In December 1938, the AGO (then the Art Gallery of Toronto) hosted the exhibition Plant Patterns in Hawaii and Japan: Photographs by E. Haanel Cassidy. It was one of the first solo exhibitions granted to a photographer at the museum and it included many of the photographic prints currently installed in the Robert & Cheryl McEwen Gallery.
Cassidy found in photography a medium through which he could best articulate his spiritual philosophy: that art should produce an emotional experience that transcends the physical world. This is expressed through his series Plant Form. Cassidy’s extreme close-ups of plants produce abstractions of the natural world. His compositions reveal the tonal variations and detailed textures specific to each plant. For Cassidy, a crucial element of the series is that, exhibited together, the prints generate a graphic tension and even a spiritual energy.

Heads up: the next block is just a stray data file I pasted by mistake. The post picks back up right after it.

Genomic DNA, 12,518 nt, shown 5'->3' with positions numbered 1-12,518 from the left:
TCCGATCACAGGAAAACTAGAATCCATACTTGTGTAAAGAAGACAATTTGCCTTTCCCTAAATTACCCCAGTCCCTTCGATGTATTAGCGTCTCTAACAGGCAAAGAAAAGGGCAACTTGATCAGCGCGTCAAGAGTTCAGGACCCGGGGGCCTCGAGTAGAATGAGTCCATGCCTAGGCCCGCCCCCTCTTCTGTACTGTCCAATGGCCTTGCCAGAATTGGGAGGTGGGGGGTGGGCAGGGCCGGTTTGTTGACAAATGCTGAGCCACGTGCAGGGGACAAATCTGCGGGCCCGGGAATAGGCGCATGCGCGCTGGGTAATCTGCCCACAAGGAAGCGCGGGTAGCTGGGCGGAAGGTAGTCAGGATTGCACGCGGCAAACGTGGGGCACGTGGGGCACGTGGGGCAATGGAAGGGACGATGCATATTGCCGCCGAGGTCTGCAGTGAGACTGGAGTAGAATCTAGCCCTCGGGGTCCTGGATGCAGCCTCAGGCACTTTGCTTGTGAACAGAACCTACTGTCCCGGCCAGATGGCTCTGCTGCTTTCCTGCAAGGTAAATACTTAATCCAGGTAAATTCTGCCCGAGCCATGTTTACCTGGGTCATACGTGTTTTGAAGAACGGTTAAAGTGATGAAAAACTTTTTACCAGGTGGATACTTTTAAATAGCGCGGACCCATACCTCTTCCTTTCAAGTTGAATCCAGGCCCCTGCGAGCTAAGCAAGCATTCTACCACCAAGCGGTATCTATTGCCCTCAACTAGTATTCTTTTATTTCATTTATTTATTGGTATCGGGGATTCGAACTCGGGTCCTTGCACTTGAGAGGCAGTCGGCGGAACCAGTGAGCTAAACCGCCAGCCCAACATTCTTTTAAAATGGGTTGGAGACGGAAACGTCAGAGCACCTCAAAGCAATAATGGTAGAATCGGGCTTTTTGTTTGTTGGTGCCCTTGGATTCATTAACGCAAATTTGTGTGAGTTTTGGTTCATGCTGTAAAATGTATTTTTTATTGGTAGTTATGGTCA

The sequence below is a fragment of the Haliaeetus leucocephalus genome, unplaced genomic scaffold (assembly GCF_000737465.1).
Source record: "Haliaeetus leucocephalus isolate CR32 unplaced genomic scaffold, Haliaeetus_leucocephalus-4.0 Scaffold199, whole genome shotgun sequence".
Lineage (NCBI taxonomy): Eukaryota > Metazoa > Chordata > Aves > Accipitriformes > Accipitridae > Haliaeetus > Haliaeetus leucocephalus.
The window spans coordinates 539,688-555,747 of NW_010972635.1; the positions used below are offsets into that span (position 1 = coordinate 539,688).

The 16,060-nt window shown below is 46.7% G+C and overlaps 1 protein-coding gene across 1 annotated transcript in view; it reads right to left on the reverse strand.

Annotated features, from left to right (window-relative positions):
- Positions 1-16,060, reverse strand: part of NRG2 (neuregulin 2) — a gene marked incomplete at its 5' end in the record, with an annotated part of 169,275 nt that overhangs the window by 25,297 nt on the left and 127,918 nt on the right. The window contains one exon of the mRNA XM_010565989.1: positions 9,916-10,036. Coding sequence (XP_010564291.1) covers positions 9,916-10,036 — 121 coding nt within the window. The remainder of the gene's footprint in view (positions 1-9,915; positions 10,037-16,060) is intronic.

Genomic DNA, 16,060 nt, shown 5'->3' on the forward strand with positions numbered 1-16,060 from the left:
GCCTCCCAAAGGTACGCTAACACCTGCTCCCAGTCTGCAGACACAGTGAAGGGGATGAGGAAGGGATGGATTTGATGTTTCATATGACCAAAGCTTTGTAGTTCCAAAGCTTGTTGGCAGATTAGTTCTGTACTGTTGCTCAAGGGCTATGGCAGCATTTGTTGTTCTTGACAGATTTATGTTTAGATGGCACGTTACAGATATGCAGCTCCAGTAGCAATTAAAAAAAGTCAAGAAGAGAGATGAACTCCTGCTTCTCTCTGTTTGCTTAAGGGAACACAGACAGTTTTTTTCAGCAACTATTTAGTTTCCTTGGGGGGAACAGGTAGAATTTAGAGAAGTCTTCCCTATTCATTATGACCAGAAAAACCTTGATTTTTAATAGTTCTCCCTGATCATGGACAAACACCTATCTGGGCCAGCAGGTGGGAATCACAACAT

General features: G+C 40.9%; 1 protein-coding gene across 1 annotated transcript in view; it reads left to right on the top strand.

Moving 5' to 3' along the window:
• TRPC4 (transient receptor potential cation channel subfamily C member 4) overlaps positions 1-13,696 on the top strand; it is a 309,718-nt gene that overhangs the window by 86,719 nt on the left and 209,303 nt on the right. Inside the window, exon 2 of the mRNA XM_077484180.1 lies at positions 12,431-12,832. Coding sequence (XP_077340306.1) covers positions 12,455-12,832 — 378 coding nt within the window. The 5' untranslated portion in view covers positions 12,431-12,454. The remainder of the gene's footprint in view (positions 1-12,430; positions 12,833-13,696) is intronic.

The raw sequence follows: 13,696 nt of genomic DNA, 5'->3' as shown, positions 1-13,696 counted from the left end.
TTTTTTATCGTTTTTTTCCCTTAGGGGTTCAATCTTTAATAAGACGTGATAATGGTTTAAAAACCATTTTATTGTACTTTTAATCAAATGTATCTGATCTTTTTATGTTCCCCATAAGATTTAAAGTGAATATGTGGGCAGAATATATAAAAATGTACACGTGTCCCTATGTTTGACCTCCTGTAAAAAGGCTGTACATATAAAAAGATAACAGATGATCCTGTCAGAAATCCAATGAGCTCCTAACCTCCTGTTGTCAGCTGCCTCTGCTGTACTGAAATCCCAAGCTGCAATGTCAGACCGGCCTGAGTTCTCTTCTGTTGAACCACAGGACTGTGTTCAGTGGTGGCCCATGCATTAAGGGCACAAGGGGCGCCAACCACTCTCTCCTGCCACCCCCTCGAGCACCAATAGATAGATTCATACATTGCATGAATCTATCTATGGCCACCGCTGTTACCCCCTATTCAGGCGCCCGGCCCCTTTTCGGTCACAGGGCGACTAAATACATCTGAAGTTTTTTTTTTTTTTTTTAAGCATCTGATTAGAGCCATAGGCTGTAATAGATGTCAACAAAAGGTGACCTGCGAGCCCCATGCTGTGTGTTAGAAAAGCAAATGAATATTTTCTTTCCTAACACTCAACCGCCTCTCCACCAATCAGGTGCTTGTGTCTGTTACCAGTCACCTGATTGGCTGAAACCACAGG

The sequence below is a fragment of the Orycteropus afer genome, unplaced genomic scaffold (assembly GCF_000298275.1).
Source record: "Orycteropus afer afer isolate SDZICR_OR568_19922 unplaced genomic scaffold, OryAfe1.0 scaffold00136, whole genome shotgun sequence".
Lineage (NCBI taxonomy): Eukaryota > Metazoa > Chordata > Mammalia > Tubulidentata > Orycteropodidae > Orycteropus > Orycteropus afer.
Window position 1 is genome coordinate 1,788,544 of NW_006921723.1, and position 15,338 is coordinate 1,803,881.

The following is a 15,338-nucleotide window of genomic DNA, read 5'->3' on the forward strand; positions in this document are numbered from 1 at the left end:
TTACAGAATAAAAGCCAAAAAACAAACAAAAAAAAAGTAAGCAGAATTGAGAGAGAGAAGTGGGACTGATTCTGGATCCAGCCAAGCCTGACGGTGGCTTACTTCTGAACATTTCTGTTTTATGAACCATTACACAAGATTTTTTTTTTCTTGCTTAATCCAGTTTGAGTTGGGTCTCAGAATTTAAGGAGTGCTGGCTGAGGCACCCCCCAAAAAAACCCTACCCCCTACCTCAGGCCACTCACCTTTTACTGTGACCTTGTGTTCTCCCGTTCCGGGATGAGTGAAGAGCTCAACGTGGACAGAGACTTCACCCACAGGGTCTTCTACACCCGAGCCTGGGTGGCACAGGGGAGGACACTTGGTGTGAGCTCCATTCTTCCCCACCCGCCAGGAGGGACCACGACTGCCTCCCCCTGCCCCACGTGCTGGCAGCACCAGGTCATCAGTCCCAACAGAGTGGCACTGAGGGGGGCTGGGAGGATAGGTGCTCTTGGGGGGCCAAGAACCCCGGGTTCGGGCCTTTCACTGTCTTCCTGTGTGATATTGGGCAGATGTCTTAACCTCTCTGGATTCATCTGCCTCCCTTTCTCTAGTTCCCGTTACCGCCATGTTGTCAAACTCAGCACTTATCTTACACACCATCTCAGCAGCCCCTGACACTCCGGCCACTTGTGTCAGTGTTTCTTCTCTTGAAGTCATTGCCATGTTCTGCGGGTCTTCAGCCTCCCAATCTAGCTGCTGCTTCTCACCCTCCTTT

Cassidy was born of Canadian parents in Tokyo, Japan, in 1903. In the late 1930s he operated a studio in Toronto. He moved to New York in 1944 to work for Condé Nast's House and Garden and Vogue studios. In 1955 he gave up photography and settled in Ananda Cooperative in California in 1969, until his death in 1980, where he pursued a spiritual life and became the founder of the Ananda Gardens.